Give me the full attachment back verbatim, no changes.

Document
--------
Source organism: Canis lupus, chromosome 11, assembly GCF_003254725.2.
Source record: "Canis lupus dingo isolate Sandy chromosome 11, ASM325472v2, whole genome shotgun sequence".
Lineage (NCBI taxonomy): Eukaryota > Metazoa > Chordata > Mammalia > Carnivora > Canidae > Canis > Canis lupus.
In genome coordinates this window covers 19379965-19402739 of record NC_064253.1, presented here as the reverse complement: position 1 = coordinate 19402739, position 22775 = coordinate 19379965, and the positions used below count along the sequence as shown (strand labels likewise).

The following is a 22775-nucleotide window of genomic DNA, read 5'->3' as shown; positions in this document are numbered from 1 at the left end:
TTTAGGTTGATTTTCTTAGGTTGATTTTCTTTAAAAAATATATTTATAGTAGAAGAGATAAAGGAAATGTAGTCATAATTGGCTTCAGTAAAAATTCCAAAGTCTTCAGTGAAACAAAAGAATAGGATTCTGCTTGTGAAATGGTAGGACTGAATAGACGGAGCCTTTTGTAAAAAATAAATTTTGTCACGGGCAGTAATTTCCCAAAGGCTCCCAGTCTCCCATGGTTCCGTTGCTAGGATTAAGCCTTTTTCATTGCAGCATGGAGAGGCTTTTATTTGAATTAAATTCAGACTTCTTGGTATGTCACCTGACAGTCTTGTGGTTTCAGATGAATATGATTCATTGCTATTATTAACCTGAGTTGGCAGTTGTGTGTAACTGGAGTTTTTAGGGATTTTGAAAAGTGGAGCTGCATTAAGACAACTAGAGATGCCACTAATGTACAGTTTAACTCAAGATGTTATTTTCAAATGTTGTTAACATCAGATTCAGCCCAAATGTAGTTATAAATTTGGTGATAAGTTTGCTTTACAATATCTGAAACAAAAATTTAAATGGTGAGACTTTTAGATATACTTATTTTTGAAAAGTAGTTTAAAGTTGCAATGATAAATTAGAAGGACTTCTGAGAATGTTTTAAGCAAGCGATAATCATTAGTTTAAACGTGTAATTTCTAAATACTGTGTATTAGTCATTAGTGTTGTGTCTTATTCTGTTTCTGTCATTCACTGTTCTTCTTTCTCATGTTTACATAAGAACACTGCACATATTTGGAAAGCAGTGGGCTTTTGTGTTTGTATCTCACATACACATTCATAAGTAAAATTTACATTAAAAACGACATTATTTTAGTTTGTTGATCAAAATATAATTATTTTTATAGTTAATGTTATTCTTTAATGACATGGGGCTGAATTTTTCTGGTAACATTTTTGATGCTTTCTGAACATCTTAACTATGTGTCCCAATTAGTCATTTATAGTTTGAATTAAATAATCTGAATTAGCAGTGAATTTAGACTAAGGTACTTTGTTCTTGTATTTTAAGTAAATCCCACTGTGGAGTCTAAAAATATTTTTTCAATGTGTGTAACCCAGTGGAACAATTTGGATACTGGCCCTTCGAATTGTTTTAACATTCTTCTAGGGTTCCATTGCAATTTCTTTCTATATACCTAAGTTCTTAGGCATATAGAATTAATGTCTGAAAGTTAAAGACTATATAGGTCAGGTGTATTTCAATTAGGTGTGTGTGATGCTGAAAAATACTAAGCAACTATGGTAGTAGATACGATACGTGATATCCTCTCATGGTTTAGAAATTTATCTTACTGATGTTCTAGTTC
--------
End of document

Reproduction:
Source organism: Canis lupus, chromosome 11, assembly GCF_003254725.2.
Source record: "Canis lupus dingo isolate Sandy chromosome 11, ASM325472v2, whole genome shotgun sequence".
Lineage (NCBI taxonomy): Eukaryota > Metazoa > Chordata > Mammalia > Carnivora > Canidae > Canis > Canis lupus.
In genome coordinates this window covers 19379965-19402739 of record NC_064253.1, presented here as the reverse complement: position 1 = coordinate 19402739, position 22775 = coordinate 19379965, and the positions used below count along the sequence as shown (strand labels likewise).

The following is a 22775-nucleotide window of genomic DNA, read 5'->3' as shown; positions in this document are numbered from 1 at the left end:
TTTAGGTTGATTTTCTTAGGTTGATTTTCTTTAAAAAATATATTTATAGTAGAAGAGATAAAGGAAATGTAGTCATAATTGGCTTCAGTAAAAATTCCAAAGTCTTCAGTGAAACAAAAGAATAGGATTCTGCTTGTGAAATGGTAGGACTGAATAGACGGAGCCTTTTGTAAAAAATAAATTTTGTCACGGGCAGTAATTTCCCAAAGGCTCCCAGTCTCCCATGGTTCCGTTGCTAGGATTAAGCCTTTTTCATTGCAGCATGGAGAGGCTTTTATTTGAATTAAATTCAGACTTCTTGGTATGTCACCTGACAGTCTTGTGGTTTCAGATGAATATGATTCATTGCTATTATTAACCTGAGTTGGCAGTTGTGTGTAACTGGAGTTTTTAGGGATTTTGAAAAGTGGAGCTGCATTAAGACAACTAGAGATGCCACTAATGTACAGTTTAACTCAAGATGTTATTTTCAAATGTTGTTAACATCAGATTCAGCCCAAATGTAGTTATAAATTTGGTGATAAGTTTGCTTTACAATATCTGAAACAAAAATTTAAATGGTGAGACTTTTAGATATACTTATTTTTGAAAAGTAGTTTAAAGTTGCAATGATAAATTAGAAGGACTTCTGAGAATGTTTTAAGCAAGCGATAATCATTAGTTTAAACGTGTAATTTCTAAATACTGTGTATTAGTCATTAGTGTTGTGTCTTATTCTGTTTCTGTCATTCACTGTTCTTCTTTCTCATGTTTACATAAGAACACTGCACATATTTGGAAAGCAGTGGGCTTTTGTGTTTGTATCTCACATACACATTCATAAGTAAAATTTACATTAAAAACGACATTATTTTAGTTTGTTGATCAAAATATAATTATTTTTATAGTTAATGTTATTCTTTAATGACATGGGGCTGAATTTTTCTGGTAACATTTTTGATGCTTTCTGAACATCTTAACTATGTGTCCCAATTAGTCATTTATAGTTTGAATTAAATAATCTGAATTAGCAGTGAATTTAGACTAAGGTACTTTGTTCTTGTATTTTAAGTAAATCCCACTGTGGAGTCTAAAAATATTTTTTCAATGTGTGTAACCCAGTGGAACAATTTGGATACTGGCCCTTCGAATTGTTTTAACATTCTTCTAGGGTTCCATTGCAATTTCTTTCTATATACCTAAGTTCTTAGGCATATAGAATTAATGTCTGAAAGTTAAAGACTATATAGGTCAGGTGTATTTCAATTAGGTGTGTGTGATGCTGAAAAATACTAAGCAACTATGGTAGTAGATACGATACGTGATATCCTCTCATGGTTTAGAAATTTATCTTACTGATGTTCTAGTTC